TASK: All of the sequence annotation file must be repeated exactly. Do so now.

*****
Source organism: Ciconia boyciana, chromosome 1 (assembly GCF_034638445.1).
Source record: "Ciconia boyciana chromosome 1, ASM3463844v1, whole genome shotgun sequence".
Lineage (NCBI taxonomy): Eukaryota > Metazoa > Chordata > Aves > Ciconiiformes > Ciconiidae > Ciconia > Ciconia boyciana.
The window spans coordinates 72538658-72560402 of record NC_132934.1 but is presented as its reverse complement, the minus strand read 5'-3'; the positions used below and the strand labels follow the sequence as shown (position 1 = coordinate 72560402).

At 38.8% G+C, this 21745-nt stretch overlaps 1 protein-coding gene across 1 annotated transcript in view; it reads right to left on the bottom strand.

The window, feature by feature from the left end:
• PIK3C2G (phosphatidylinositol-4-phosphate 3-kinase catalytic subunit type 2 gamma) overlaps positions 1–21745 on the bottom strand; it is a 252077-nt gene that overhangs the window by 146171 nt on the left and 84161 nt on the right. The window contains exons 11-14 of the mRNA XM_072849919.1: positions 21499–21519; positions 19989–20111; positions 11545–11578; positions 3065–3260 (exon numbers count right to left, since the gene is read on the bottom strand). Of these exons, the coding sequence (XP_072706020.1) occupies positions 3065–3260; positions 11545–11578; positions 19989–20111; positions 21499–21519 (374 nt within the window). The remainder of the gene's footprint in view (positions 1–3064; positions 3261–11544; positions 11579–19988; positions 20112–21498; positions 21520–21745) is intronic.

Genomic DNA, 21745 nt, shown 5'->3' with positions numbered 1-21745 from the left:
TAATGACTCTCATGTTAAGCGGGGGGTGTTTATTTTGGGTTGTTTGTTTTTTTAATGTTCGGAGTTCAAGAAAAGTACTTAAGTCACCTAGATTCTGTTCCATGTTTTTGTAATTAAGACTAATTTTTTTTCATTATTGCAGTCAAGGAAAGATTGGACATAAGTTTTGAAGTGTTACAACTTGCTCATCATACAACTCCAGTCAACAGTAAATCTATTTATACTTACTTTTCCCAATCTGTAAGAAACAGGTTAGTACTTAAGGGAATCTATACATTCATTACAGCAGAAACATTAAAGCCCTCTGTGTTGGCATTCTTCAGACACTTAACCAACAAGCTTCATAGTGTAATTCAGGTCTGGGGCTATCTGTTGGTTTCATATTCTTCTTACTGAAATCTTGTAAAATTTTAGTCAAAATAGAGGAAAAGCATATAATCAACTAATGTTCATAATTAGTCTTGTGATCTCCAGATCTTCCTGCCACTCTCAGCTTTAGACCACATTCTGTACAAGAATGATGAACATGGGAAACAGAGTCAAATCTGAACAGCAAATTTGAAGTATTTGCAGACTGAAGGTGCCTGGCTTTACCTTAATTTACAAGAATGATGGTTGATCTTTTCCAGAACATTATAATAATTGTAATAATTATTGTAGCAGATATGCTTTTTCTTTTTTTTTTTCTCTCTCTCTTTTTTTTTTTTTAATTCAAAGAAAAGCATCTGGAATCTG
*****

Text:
Source organism: Ciconia boyciana, chromosome 1 (assembly GCF_034638445.1).
Source record: "Ciconia boyciana chromosome 1, ASM3463844v1, whole genome shotgun sequence".
Lineage (NCBI taxonomy): Eukaryota > Metazoa > Chordata > Aves > Ciconiiformes > Ciconiidae > Ciconia > Ciconia boyciana.
The window spans coordinates 72538658-72560402 of record NC_132934.1 but is presented as its reverse complement, the minus strand read 5'-3'; the positions used below and the strand labels follow the sequence as shown (position 1 = coordinate 72560402).

At 38.8% G+C, this 21745-nt stretch overlaps 1 protein-coding gene across 1 annotated transcript in view; it reads right to left on the bottom strand.

The window, feature by feature from the left end:
• PIK3C2G (phosphatidylinositol-4-phosphate 3-kinase catalytic subunit type 2 gamma) overlaps positions 1–21745 on the bottom strand; it is a 252077-nt gene that overhangs the window by 146171 nt on the left and 84161 nt on the right. The window contains exons 11-14 of the mRNA XM_072849919.1: positions 21499–21519; positions 19989–20111; positions 11545–11578; positions 3065–3260 (exon numbers count right to left, since the gene is read on the bottom strand). Of these exons, the coding sequence (XP_072706020.1) occupies positions 3065–3260; positions 11545–11578; positions 19989–20111; positions 21499–21519 (374 nt within the window). The remainder of the gene's footprint in view (positions 1–3064; positions 3261–11544; positions 11579–19988; positions 20112–21498; positions 21520–21745) is intronic.

Genomic DNA, 21745 nt, shown 5'->3' with positions numbered 1-21745 from the left:
TAATGACTCTCATGTTAAGCGGGGGGTGTTTATTTTGGGTTGTTTGTTTTTTTAATGTTCGGAGTTCAAGAAAAGTACTTAAGTCACCTAGATTCTGTTCCATGTTTTTGTAATTAAGACTAATTTTTTTTCATTATTGCAGTCAAGGAAAGATTGGACATAAGTTTTGAAGTGTTACAACTTGCTCATCATACAACTCCAGTCAACAGTAAATCTATTTATACTTACTTTTCCCAATCTGTAAGAAACAGGTTAGTACTTAAGGGAATCTATACATTCATTACAGCAGAAACATTAAAGCCCTCTGTGTTGGCATTCTTCAGACACTTAACCAACAAGCTTCATAGTGTAATTCAGGTCTGGGGCTATCTGTTGGTTTCATATTCTTCTTACTGAAATCTTGTAAAATTTTAGTCAAAATAGAGGAAAAGCATATAATCAACTAATGTTCATAATTAGTCTTGTGATCTCCAGATCTTCCTGCCACTCTCAGCTTTAGACCACATTCTGTACAAGAATGATGAACATGGGAAACAGAGTCAAATCTGAACAGCAAATTTGAAGTATTTGCAGACTGAAGGTGCCTGGCTTTACCTTAATTTACAAGAATGATGGTTGATCTTTTCCAGAACATTATAATAATTGTAATAATTATTGTAGCAGATATGCTTTTTCTTTTTTTTTTTCTCTCTCTCTTTTTTTTTTTTTAATTCAAAGAAAAGCATCTGGAATCTG